The damn kids have no respect, thought Malcolm Moses Worthy as he ladled rice into a bowl the color of a wet sidewalk. His granddaughter Marcy was always lecturing him on the alternatives. “What would you prefer, Grandpa?” she’d ask, chin thrust out, brown eyes protruding, muscled brown arms shooting out of her purple sun dress in frenzied indignation. “They could be out on the street. They could be in gangs. Instead they come and play Foosball and watch TV at the Y. Why you complainin‘?”
“I know, I know,” he always answered, and when she turned to go drag one of the hyperactive punks off a ceiling fixture or something he rolled his eyes. Marcy was his only granddaughter, and when she asked her grandfather to accompany her through the long days managing the Y he couldn’t say no. Those kids though! Nothing like when he was their age. They were loud, vulgar as anything, had no interest in the world past the end of their own noses. He would sit at one of the round tables in the cafeteria, eating and reading his books and occasionally casting a glance of death at boys who got too close. He would catch their eye and watch as their arrogance melted into confusion and then into the slightest glimmer of fear of the old man who they didn’t understand. Then he’d look back down at his plate and they would scamper off. He rarely said a word to any of the boys, though Marcy said they asked her about him constantly. The only time he opened his mouth was when he heard the way the older boys would talk about their girlfriends. Malcolm would shower the teens with invective like Philistine arrows until they’d run for cover into the gym or the pool room, swearing all the way. Marcy said it reminded her of the stories of her great-grandfather the minister rebuking his recalcitrant congregation, and Malcolm would grumble and ask for more chicken. It was tedious, day in, day out, but, though he’d never tell Marcy, it beat the hell out of sitting alone in his apartment.
He returned to his customary booth next to the window that looked in on the pool. He put a spoon full of rice in his mouth and picked up his worn paperback. Murder on the Orient Express. He’d read it dozens of times, and it never got old. The perfect murder, and Poirot right in the thick of the mystery. A battle of wits and logic on a train immobilized by snow. Finger-lickin‘ good. He was nearly at the end, where Poirot proposes two different scenarios for the murder. Malcolm always thought it bordered on impossible that someone from outside of the train did the crime, not just because the author set up the entire story as a closed-room mystery and it would violate the unspoken pact between reader and writer to allow an unforseeable, unmentioned character to be the murderer, but because if it were really an outside job, someone on the train nevertheless could have done it. The truth would be clumsier and less elegant that the possible truth. Reality would fail to live up to the detective’s mind. No, from the moment he ties the clues together, there is only one possible answer, one way it could really go.
It was a quiet afternoon, so it wasn’t hard for Malcolm to hear Marcy’s voice. He looked to the front desk on the other side of the atrium. Normally they sat in silence and simply enjoyed each other’s company, but she’d often call out things she read on the Internet or describe some scheduling issue and ask his thoughts. He would then, to her agitation, take out his cell phone, hit “2” on speed dial, and call her. She thought it was idiotic to speak on the phone to someone in the same room; he thought it was crass to shout across the hall at each other.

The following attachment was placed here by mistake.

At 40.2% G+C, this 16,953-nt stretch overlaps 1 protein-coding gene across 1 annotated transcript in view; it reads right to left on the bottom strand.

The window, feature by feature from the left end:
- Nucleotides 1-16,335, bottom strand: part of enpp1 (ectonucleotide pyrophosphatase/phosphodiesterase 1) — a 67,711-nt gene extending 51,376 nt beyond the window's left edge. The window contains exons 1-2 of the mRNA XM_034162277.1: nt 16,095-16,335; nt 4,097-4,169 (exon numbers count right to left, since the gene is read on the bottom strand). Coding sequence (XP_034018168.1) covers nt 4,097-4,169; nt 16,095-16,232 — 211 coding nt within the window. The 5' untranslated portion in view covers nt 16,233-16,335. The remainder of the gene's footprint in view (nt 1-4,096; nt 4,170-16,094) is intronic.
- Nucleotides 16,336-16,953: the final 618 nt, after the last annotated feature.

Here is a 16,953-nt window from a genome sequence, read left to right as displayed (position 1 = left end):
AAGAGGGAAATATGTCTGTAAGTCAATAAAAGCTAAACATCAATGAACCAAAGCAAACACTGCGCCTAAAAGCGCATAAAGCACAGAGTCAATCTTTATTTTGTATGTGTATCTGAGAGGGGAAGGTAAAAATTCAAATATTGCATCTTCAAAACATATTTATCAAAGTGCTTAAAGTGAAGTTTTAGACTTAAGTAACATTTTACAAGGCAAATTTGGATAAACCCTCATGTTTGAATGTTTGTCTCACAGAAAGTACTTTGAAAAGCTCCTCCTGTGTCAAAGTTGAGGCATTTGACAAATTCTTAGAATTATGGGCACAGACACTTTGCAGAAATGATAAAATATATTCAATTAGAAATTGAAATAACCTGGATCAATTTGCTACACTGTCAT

She wasn’t speaking to him, however, but to the strangest couple he had ever seen in his tenure at the Bed-Stuy YMCA. They were white, first of all, not so unusual after years of neighborhood gentrification. They didn’t look like the creative twenty-year olds he’d normally see on the sidewalks. The woman was much taller than the man and wore a grey cardigan over a black blouse with a polka-dot skirt that sent Malcolm back to the sunny Tennessee streets of his youth. Despite her unusual height she had a certain grace. Her shoulder-length straight hair was the color of fire. He placed her in her mid-thirties.
The man was her opposite in every way. If he could be called a man, that is. Malcolm estimated him to be about sixteen years old, and short. He wore an honest-to-goodness black trench coat. His face was incredibly pale and the black mop on his head completed the image of an intentional social outcast. Judging by the slender wrists resting next to the sign-in pad and the slim face, he was underweight.
What are they doing here? wondered Malcolm as Marcy’s face slanted from polite office bureaucrat to curious granddaughter as she lifted a pink-nailed finger and pointed it in his direction. The pair turned as one to face him, and he raised a hand in a cautious wave. The woman thanked Marcy and they walked toward Malcolm, pausing to wait for two boys to chase a basketball across their path.
His phone vibrated in his pocket. He flipped it open and read a message from Marcy: “They asked for Moses.” He shook his head at her across the room. The only people he ever met who knew his middle name were family members and private investigators. They weren’t the former, and they couldn’t be the latter. The teenager slouched even shorter and punier when he walked, while the woman floated with learned grace. A dancer, thought Malcolm. Or perhaps a gymnast.
They approached and the woman asked, “May we sit?”
Malcolm nodded and gestured to the opposite bench of the booth. The teen sat first, against the window. He peered through it as he extended his hand to Malcolm. “Roger,” he said. His voice was reedy and his grip was firm. “This is Natalie.”
“A pleasure to meet you, Mr. Worthy,” said Natalie as she sat and smoothed her skirt.
“Likewise,” he said. He watched them, full of patience, Roger studying the empty pool with untoward curiosity and Natalie looking at his bowl of rice and his paperback novel, an indecipherable smile on her lips.
“I didn’t actually believe you were eighty until now,” said Roger.